While We’re Young
Director: Noah Baumbach
Writer: Noah Baumbach
Cast: Naomi Watts, Ben Stiller, Adam Driver, Amanda Seyfried, Maria Dizzia, Adam Horovitz, Dree Hemingway, Charles Grodin, Peter Bogdanovich
Seen on: 11.8.2015
Josh (Ben Stiller) and Cornelia (Naomi Watts) have been together for a while and are quite settled in their lives as their friends left and right start to have children. Josh gives lectures at uni and works on the same documentary he’s been working on for years, Cornelia works as a producer with her father Leslie (Charles Grodin), a famous documentary filmmaker. One day after class Josh is approached by Jamie (Adam Driver) and Darby (Amanda Seyfried), a young hip couple. Josh is flattered by their admiration and they start to hang out together more, making both Josh and Cornelia painfully aware that they are not 20 anymore. But maybe they can change that.
While We’re Young wasn’t bad, but it wasn’t great either. I had fun for the most part, but the end did leave a weird taste in my mouth.
While We’re Young is a film about how we all have to face growing up at some point. That doesn’t mean that we have to leave our childish humor behind, nor does it mean that we have to grow into ambitious careerists. But it does mean that we grow older and that we have to face up to our responsibilities. That part of the movie I liked quite a bit. And I liked that Josh and Cornelia are getting through this development and process together and that it doesn’t mean that they develop away from each other but rather that they grow in the same direction.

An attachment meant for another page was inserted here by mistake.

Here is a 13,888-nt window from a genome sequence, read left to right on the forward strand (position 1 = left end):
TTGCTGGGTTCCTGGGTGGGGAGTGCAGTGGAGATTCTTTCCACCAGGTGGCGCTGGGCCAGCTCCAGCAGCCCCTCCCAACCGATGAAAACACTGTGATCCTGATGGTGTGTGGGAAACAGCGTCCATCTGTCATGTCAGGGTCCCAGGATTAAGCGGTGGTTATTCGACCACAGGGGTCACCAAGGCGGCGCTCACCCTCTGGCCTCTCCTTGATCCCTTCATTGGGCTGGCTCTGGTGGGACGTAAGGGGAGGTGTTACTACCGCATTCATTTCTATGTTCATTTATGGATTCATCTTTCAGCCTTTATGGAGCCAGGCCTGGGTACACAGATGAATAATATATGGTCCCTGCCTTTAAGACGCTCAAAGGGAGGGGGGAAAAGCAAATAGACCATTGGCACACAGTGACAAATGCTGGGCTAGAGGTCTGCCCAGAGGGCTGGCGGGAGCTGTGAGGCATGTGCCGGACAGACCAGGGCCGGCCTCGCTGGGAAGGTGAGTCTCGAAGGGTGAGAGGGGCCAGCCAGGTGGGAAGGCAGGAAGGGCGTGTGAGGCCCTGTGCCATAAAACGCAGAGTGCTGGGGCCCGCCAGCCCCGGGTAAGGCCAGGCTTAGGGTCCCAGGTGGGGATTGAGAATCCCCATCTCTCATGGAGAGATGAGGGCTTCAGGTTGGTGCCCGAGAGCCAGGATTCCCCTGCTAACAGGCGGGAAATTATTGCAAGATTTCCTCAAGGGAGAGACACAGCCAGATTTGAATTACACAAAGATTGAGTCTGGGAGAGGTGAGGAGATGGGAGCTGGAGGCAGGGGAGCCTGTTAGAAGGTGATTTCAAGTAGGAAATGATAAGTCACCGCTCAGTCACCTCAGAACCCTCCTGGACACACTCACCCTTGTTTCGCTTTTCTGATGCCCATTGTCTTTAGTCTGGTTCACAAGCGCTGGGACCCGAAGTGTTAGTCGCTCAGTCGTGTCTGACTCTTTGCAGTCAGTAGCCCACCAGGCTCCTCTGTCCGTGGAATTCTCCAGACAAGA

But what I didn’t like about it was the fact that apparently growing up means having to have children. [SPOILERS] Throughout the film both Josh and Cornelia state that they don’t really want to have children and that they’re perfectly fine with it. As it later turns out, this is a sour grapes situation: they tried to have a kid. They lost it. Trying again is too painful, so they’d rather pretend that they don’t actually want any. And since society likes to tell people, especially women, that of course they want children; if they don’t do now, they will later; if they don’t have any, they’ll end up unhappy, I hated that explanation for their childlessness and the happy end when they do get pregnant again after all and have a kid, since it feeds exactly into that notion. Some people don’t want to have kids because they don’t want to have kids and that is perfectly okay. We need to see more of those stories. [/SPOILERS]
So that ending left a bit of a weird aftertaste. And I’m very uncertain about what Baumbach actually wanted to say about documentary movies. Did he want to say anything? It sure feels like it. But whether it’s a call for absolute relativism where only the story counts or whether it’s a call for honest, naturalistic reproduction or whether it’s something else entirely – fuck if I know.
Despite those things, though, I did enjoy While We’re Young. It did have some very nice jokes and the cast is great, although Driver plays the asshole so well that you barely understand why Josh would want to hang with him. I for my part wanted to repeatedly punch Jamie. Be that as it may, the film makes for an entertaining two hours with a light sense of humor and a bitter-sweet center.